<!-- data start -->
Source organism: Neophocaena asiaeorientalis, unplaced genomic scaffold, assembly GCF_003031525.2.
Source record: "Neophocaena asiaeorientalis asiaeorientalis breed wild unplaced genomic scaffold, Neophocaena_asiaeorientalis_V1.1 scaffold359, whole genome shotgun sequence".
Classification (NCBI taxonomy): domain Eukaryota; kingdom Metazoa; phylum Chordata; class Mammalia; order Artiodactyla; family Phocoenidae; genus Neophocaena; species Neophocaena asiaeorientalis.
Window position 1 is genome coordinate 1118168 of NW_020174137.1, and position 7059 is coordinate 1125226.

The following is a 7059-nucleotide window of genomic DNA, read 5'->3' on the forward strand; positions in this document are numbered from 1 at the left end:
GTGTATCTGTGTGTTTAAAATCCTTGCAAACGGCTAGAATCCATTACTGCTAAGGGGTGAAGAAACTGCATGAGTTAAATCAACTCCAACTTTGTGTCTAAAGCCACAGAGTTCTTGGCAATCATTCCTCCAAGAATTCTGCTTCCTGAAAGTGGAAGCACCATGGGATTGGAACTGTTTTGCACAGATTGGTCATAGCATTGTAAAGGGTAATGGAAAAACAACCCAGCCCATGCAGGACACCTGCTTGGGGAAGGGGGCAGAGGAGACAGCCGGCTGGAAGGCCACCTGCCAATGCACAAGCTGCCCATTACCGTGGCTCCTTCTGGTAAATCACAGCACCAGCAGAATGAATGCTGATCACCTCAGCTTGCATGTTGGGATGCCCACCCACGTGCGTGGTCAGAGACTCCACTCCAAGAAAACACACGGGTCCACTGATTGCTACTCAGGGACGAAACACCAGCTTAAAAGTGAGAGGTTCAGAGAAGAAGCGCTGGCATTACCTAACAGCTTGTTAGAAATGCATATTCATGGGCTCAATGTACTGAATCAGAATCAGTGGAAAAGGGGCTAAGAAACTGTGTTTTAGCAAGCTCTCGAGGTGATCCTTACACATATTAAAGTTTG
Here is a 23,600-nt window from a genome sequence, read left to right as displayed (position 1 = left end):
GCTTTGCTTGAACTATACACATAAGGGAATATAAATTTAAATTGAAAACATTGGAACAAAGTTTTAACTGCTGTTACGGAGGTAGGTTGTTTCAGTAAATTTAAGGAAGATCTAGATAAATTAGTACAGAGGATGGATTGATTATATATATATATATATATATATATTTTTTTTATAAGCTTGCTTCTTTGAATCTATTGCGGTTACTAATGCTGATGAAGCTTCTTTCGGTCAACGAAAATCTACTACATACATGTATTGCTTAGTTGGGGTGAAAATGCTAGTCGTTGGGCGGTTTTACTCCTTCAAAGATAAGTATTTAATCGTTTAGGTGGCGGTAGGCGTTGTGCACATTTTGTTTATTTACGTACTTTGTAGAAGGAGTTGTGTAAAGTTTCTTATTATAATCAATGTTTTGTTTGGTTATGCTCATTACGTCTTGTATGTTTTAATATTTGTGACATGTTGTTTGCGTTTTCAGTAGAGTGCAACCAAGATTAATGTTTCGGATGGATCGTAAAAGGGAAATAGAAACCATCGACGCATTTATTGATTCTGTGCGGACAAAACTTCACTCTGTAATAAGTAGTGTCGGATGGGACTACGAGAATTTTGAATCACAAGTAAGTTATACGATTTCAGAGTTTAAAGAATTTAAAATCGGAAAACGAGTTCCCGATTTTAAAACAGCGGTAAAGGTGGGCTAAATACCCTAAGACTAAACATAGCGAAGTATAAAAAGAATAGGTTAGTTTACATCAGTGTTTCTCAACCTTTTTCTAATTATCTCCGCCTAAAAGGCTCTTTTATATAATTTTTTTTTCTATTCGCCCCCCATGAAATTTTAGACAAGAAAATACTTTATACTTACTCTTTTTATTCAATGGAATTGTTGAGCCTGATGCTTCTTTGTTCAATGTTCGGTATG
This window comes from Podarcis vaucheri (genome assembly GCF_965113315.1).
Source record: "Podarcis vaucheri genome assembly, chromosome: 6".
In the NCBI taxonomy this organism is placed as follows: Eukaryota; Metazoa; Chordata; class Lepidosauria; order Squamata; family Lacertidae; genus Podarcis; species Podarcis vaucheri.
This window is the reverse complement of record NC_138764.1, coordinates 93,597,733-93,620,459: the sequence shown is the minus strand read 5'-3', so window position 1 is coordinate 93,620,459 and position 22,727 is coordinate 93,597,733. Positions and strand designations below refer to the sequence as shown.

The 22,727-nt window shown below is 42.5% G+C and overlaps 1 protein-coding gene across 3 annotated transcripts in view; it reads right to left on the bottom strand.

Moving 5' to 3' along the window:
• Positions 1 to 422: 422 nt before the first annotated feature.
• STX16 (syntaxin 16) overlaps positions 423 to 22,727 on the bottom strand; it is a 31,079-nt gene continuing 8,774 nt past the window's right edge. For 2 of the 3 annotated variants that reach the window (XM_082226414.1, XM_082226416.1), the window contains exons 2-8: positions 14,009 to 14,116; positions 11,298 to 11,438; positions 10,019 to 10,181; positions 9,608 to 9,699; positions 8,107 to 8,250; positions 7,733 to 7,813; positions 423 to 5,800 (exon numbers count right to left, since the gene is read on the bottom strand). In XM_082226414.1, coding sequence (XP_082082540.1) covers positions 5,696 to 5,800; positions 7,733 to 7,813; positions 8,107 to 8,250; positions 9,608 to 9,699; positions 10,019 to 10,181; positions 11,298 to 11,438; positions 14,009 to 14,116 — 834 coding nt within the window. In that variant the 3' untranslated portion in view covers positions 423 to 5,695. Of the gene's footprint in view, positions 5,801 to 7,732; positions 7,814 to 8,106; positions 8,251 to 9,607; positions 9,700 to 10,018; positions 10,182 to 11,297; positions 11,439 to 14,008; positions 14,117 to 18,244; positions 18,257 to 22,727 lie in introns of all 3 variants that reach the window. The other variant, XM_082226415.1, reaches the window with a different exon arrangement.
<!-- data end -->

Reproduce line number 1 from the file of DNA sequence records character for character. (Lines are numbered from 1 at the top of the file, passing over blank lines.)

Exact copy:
Source organism: Neophocaena asiaeorientalis, unplaced genomic scaffold, assembly GCF_003031525.2.